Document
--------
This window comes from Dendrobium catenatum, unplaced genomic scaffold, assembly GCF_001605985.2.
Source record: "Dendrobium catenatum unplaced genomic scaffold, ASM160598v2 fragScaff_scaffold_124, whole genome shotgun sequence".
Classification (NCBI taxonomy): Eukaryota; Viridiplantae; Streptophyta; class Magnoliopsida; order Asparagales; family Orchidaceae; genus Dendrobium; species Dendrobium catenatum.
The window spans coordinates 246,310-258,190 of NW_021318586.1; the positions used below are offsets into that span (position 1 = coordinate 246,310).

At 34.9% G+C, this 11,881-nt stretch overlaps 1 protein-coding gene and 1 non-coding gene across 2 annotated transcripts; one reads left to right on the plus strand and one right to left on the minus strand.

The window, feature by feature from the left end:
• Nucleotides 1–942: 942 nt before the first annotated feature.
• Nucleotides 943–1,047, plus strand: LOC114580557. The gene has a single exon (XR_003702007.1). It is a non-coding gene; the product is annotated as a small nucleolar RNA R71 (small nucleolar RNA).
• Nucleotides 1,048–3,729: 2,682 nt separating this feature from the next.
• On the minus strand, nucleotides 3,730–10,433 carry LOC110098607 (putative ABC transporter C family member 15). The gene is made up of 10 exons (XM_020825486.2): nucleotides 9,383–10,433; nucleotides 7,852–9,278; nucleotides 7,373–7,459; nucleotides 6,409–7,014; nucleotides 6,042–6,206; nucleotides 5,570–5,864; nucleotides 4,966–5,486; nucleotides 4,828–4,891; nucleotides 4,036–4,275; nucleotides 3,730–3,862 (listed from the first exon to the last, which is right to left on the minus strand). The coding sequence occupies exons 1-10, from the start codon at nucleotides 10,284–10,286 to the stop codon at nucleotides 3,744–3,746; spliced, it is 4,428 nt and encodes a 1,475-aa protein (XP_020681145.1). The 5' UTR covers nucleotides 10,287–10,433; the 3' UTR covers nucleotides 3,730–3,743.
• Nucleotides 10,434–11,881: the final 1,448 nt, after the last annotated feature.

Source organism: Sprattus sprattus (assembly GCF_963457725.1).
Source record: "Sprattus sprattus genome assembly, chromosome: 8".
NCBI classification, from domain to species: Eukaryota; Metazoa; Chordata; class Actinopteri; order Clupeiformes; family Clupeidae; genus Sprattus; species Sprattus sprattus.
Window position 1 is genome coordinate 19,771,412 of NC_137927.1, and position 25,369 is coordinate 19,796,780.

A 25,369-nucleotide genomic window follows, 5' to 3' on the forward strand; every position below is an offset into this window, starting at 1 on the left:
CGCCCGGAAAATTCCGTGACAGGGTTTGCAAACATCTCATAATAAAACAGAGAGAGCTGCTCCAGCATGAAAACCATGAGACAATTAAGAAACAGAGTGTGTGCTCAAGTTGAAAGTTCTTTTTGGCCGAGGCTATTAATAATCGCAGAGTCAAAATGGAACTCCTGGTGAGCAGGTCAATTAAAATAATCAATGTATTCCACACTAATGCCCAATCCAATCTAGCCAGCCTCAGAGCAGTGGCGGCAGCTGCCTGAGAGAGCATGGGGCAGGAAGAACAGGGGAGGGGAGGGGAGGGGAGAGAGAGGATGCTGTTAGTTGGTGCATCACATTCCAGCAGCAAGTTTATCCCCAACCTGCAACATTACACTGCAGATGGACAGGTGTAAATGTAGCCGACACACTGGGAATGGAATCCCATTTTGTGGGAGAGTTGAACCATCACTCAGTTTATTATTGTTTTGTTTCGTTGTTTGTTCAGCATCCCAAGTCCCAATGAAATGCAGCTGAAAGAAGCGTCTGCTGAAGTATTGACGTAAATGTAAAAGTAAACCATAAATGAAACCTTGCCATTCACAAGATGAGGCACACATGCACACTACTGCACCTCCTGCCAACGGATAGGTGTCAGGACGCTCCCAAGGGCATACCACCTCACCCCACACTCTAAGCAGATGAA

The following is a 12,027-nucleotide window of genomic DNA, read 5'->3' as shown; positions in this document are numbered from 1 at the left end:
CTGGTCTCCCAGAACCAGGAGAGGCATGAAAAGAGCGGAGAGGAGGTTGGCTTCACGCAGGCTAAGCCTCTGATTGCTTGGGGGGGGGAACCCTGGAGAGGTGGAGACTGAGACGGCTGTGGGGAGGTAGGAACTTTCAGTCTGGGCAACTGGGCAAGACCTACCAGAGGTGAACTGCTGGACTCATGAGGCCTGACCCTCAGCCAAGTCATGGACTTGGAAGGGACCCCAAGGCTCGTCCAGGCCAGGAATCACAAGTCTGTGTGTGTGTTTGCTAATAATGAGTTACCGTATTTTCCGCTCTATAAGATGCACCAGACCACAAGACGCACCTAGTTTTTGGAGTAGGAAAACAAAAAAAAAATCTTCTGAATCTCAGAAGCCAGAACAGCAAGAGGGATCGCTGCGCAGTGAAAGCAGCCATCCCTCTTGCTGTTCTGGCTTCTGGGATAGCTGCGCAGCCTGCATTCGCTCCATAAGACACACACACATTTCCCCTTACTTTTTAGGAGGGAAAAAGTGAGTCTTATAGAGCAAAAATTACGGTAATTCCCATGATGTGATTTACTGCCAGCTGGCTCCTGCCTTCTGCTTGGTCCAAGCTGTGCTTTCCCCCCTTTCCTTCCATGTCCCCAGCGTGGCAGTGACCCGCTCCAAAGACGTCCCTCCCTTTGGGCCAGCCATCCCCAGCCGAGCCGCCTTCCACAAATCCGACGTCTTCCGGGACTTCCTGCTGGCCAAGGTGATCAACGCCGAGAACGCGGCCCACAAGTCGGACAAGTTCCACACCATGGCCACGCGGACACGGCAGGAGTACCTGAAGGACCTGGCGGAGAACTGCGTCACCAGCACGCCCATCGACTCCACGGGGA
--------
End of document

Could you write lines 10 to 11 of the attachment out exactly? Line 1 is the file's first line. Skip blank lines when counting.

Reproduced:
• On the minus strand, nucleotides 3,730–10,433 carry LOC110098607 (putative ABC transporter C family member 15). The gene is made up of 10 exons (XM_020825486.2): nucleotides 9,383–10,433; nucleotides 7,852–9,278; nucleotides 7,373–7,459; nucleotides 6,409–7,014; nucleotides 6,042–6,206; nucleotides 5,570–5,864; nucleotides 4,966–5,486; nucleotides 4,828–4,891; nucleotides 4,036–4,275; nucleotides 3,730–3,862 (listed from the first exon to the last, which is right to left on the minus strand). The coding sequence occupies exons 1-10, from the start codon at nucleotides 10,284–10,286 to the stop codon at nucleotides 3,744–3,746; spliced, it is 4,428 nt and encodes a 1,475-aa protein (XP_020681145.1). The 5' UTR covers nucleotides 10,287–10,433; the 3' UTR covers nucleotides 3,730–3,743.
• Nucleotides 10,434–11,881: the final 1,448 nt, after the last annotated feature.